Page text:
Pentagon continues its push on suppliers to use RFID

Sept. 1, 2005
Pentagon leaders in July and August have issued a flurry of contracts for radio-frequency-identification (RFID) tags and technology.

By Ben Ames

SUNNYVALE, Calif. - Pentagon leaders in July and August have issued a flurry of contracts for radio-frequency-identification (RFID) tags and technology.

They are scurrying to keep up with a July 2004 requirement that every Defense Department supplier attach RFID tags to every item by 2007. The order was in a memo from Michael Wynne, the acting undersecretary of defense for acquisition, technology, and logistics.

RFID tags are thin antennas as small as a postage stamp, used to mark shipping containers and pallets so logistics workers can track their movements throughout the supply chain. Some tags hold only a serial number, while others can store an entire cargo manifest.

Active RFID tags have batteries so they boast more read-write range and data-content bandwidth than passive tags; they are expensive but short-lived. Passive tags last longer than active tags because they are only powered up when an RFID reader is reading them.

Commercial retailers like Wal-Mart and Gillette have been tagging their products for years, preparing for a day when supermarket shelves can read those tags and automatically order replacements when supplies get low. The system works technically, but economically the tags are still too expensive-companies say its only profitable to use them on entire pallets and containers, not individual items.

U.S. Department of Defense (DOD) planners have used active tags only on 40-foot shipping containers or large items like trucks and helicopters. Now the DOD is looking to increase the use of passive tags, which tend to be applied at the pallet or box level. For more information, see the DOD Logistics Automatic Identification Technology office,

The switch to passive tags could affect the entire market, since the military logistics sector is so large that it will allow RFID providers to make cheaper hardware. The change will come soon.

In August, Savi Technology in Sunnyvale, Calif., won a DOD purchase agreement from the U.S. Army Contracting Agency (ACA)’s Information Technology, E-Commerce, and Commercial Contracting Center (ITEC4) in Alexandria, Va. For more information, see or

Savi will provide technical engineering services and integration software for all military branches trying to meet EPC-passive RFID tag policy requirements. EPC is the Electronic Product Code, an industry standard for RFID electronics technology. The company will team with systems integrator RFID Global Solution (RFIDGS), Fayetteville, Ark.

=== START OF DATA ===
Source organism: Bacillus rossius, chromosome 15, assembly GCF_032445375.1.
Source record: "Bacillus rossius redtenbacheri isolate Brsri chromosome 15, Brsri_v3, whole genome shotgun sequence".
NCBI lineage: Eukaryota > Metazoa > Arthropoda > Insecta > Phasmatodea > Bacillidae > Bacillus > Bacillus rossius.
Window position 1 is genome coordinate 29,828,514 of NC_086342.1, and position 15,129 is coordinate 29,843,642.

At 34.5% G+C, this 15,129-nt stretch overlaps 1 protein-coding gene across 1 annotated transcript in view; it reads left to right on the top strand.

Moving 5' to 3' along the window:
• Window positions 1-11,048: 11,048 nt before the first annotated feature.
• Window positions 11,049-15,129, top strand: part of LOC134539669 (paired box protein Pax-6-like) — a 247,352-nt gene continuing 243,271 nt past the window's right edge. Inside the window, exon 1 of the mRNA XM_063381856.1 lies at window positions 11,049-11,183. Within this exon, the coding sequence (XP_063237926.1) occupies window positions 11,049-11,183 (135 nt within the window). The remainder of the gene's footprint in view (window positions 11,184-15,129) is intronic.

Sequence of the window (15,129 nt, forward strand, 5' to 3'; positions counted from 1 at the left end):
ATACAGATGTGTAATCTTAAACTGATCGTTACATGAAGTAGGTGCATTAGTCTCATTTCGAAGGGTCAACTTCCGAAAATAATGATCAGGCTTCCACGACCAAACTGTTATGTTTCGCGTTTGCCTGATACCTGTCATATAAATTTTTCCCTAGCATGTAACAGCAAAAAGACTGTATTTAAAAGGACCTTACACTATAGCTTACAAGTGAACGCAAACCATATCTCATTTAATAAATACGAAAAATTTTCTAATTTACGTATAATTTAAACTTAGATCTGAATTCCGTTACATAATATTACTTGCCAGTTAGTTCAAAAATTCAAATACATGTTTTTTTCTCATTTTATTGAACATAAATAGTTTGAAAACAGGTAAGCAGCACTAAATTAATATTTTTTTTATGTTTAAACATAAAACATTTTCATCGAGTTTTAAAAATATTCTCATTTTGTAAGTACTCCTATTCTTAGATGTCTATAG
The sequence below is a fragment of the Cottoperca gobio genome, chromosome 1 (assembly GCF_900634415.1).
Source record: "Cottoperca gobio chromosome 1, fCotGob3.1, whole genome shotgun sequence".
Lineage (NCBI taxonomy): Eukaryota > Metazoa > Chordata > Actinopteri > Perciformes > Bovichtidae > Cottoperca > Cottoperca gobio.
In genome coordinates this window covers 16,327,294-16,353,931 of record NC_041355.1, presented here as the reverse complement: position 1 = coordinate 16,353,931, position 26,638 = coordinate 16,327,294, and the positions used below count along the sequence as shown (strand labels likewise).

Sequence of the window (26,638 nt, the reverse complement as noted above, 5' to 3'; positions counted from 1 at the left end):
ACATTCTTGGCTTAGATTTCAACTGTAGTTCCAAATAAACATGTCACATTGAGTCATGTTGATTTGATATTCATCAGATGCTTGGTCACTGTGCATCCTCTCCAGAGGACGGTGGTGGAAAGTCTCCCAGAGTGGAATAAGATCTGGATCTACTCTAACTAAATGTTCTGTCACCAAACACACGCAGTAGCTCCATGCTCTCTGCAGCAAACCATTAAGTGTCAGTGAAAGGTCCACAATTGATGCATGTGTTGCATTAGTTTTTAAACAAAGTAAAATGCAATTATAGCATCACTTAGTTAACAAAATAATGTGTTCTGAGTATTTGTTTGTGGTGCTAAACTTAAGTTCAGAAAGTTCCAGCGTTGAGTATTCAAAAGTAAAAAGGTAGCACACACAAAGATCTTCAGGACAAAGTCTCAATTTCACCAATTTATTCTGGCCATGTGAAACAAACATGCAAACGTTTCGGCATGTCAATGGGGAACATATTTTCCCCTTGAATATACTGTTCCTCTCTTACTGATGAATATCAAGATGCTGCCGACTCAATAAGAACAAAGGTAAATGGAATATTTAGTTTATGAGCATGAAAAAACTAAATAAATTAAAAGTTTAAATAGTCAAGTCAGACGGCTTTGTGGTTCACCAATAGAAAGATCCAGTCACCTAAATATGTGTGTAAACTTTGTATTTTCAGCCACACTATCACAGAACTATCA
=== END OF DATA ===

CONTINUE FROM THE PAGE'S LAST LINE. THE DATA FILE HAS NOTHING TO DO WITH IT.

Savi says its software and hardware products have been the foundation of the DOD’s RF-Intransit Visibility (RF-ITV) network, the world’s largest active RFID consignment visibility system, tracking an average of 35,000 shipments daily through more than 1,500 locations in 46 counties.

Pentagon planners are awarding contracts for RFID tags and readers as they strive to meet a deadline for marking every item.
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“We are an RFID and software-solution provider with many proven examples of implementing successful RFID-based systems in global networks for the DOD, NATO, the United Kingdom Ministry of Defence, and other allied defense organizations,” says David Stephens, Savi’s senior vice president for the public sector. “We have over nine years experience in passive RFID implementations and have been actively involved in the development of EPC standards. We’re pleased to be teamed up with RFID Global Solutions to leverage their technical integration expertise for implementing EPC based passive projects.”

In a July deal, Intermec Technologies Corp. in Everett, Wash., won a contract to provide passive RFID technical engineering services to support the DOD and Coast Guard.

Earlier this year Intermec was granted blanket purchasing agreements (BPAs) to provide RFID tags and readers. They are not alone. About 20 companies have earned RFID-related blanket purchasing agreements with the government, which essentially means they are approved to bid on government contracts, according to Intermec Director Larry Huseby.

Intermec also is prime contractor on a five-year contract to provide an entire range of automatic identification technologies. That contract, administered by the U.S. Army, supplies a complete line of advanced mobile computing, wireless communications, data collection systems and services to all federal agencies and branches of the DOD worldwide.

In May, ADT Security Services Inc. of Boca Raton, Fla., won a blanket purchase agreement from the DOD for the sale of fixed and portable RFID readers and antennas.

The agreement runs through June 2007 and is part of the department’s effort to standardize RFID technology pricing and compatibility for all its branches, as it moves forward with its initiative to use RFID for logistics identification, tracking, locating and monitoring of commodities and assets.

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